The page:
Trump’s Impeachment Revenge: Vindman Is Bullied Into Retiring
By Robin Wright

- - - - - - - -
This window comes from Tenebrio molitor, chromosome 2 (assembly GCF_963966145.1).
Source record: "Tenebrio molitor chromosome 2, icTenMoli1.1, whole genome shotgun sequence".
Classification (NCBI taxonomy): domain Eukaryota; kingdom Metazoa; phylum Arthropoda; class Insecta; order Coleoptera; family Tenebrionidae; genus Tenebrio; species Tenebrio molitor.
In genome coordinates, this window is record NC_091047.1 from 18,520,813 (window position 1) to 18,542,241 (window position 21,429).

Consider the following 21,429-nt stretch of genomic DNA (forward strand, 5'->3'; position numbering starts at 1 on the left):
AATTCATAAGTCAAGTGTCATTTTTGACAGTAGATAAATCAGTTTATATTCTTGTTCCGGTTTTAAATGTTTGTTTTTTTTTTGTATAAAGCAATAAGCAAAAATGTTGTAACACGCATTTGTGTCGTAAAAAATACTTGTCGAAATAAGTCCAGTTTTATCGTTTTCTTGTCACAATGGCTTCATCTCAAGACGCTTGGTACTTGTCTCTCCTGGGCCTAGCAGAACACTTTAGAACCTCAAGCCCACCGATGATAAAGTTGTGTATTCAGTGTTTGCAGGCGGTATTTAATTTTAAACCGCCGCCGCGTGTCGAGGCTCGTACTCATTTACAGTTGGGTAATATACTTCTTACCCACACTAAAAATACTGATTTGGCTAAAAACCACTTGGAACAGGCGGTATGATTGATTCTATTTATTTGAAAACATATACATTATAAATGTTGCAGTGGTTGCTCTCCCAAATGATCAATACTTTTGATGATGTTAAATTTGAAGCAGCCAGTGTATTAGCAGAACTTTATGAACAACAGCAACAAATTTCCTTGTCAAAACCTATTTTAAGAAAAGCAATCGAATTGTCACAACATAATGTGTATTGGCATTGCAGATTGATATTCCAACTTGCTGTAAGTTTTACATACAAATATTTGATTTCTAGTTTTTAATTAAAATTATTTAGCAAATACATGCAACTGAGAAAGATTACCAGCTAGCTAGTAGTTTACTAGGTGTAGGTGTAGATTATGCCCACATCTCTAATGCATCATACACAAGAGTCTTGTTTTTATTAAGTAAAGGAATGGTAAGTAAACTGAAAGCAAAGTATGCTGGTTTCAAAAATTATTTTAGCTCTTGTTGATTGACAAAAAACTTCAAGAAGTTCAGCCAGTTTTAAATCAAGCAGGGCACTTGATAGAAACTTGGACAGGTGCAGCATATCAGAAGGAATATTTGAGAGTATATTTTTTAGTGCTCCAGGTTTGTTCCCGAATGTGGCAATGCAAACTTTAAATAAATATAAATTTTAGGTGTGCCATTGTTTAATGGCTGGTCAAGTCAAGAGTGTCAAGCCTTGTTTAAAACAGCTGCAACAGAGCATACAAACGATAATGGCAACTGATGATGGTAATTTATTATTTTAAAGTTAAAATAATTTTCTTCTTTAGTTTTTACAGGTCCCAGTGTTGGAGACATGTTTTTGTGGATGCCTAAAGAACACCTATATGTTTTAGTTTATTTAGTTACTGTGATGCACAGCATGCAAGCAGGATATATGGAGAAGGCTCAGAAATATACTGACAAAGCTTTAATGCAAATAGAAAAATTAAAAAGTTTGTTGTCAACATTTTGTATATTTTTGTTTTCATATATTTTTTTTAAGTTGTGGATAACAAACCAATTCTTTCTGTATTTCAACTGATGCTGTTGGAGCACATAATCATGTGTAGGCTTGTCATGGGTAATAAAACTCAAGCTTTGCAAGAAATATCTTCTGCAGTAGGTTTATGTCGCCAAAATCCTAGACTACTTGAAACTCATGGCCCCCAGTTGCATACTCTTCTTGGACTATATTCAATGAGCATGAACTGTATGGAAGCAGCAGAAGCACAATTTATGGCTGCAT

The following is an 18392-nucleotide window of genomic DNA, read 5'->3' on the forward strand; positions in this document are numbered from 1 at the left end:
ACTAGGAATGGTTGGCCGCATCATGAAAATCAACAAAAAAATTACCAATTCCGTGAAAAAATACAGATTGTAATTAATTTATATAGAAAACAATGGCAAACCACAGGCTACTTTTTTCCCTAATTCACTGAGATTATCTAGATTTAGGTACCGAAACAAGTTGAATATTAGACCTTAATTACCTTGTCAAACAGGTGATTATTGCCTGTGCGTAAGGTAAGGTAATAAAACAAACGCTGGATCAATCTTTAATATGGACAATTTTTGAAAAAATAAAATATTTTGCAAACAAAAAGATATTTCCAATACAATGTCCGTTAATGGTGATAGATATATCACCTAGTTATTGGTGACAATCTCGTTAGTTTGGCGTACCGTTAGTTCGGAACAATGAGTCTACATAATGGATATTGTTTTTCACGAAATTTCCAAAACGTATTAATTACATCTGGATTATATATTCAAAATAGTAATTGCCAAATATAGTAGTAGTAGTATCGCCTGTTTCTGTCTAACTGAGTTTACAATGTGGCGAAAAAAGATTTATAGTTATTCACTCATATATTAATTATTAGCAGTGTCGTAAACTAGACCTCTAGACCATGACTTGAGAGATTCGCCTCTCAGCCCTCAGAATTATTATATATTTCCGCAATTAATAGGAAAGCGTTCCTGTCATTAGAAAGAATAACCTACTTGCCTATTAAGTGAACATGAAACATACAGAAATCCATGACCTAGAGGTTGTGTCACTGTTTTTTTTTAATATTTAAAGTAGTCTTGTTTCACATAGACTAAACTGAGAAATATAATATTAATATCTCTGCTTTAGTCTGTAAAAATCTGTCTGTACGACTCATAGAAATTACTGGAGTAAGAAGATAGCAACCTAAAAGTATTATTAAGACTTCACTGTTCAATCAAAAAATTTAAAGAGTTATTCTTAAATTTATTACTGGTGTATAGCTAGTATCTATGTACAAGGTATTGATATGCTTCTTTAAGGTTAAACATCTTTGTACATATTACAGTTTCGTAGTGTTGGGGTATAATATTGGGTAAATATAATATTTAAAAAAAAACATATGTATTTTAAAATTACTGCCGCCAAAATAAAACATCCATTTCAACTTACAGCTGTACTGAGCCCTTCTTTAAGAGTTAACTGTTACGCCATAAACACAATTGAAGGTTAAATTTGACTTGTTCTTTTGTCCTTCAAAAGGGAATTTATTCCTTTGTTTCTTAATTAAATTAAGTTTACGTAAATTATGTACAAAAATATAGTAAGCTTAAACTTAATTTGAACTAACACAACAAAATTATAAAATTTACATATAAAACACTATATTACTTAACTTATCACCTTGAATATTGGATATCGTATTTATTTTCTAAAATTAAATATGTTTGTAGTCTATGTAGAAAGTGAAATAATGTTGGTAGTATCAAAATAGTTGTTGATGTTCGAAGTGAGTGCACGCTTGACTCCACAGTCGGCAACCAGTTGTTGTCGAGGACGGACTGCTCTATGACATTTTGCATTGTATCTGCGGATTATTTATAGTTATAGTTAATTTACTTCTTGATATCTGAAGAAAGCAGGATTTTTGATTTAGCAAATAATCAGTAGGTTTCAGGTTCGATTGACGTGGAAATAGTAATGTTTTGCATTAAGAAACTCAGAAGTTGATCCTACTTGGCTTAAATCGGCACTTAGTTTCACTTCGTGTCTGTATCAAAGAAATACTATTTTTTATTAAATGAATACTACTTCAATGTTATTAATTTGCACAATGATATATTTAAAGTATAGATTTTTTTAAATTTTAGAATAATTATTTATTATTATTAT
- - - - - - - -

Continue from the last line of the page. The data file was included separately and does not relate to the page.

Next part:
Lieutenant Colonel Alexander Vindman, in full-dress Army uniform and with a Purple Heart pinned to his chest, ended his opening statement during the impeachment hearings on President Trump last fall by addressing his father. “Dad, my sitting here today in the U.S. Capitol, talking to our elected officials, is proof that you made the right decision, forty years ago, to leave the Soviet Union and come here to the United States of America, in search of a better life for our family,” he said. “Do not worry—I will be fine for telling the truth.” It was one of the most memorable moments in the historic hearings. With only the family’s suitcases and seven hundred and fifty dollars to his name, Vindman’s father had brought his three young sons and their grandmother to the United States in 1979, shortly after his wife died. All three Vindman boys ended up serving in the U.S. military, out of a “deep sense of gratitude,” as Vindman testified. Over the next four decades, Vindman amassed impeccable credentials: a Harvard degree, a dozen medals for military valor, diplomatic posts at the U.S. Embassies in Russia and Ukraine, and positions as a Russia specialist for the chairman of the Joint Chiefs of Staff and at the National Security Council. Vindman and his twin brother, Yevgeny, were even featured in a PBS documentary by Ken Burns.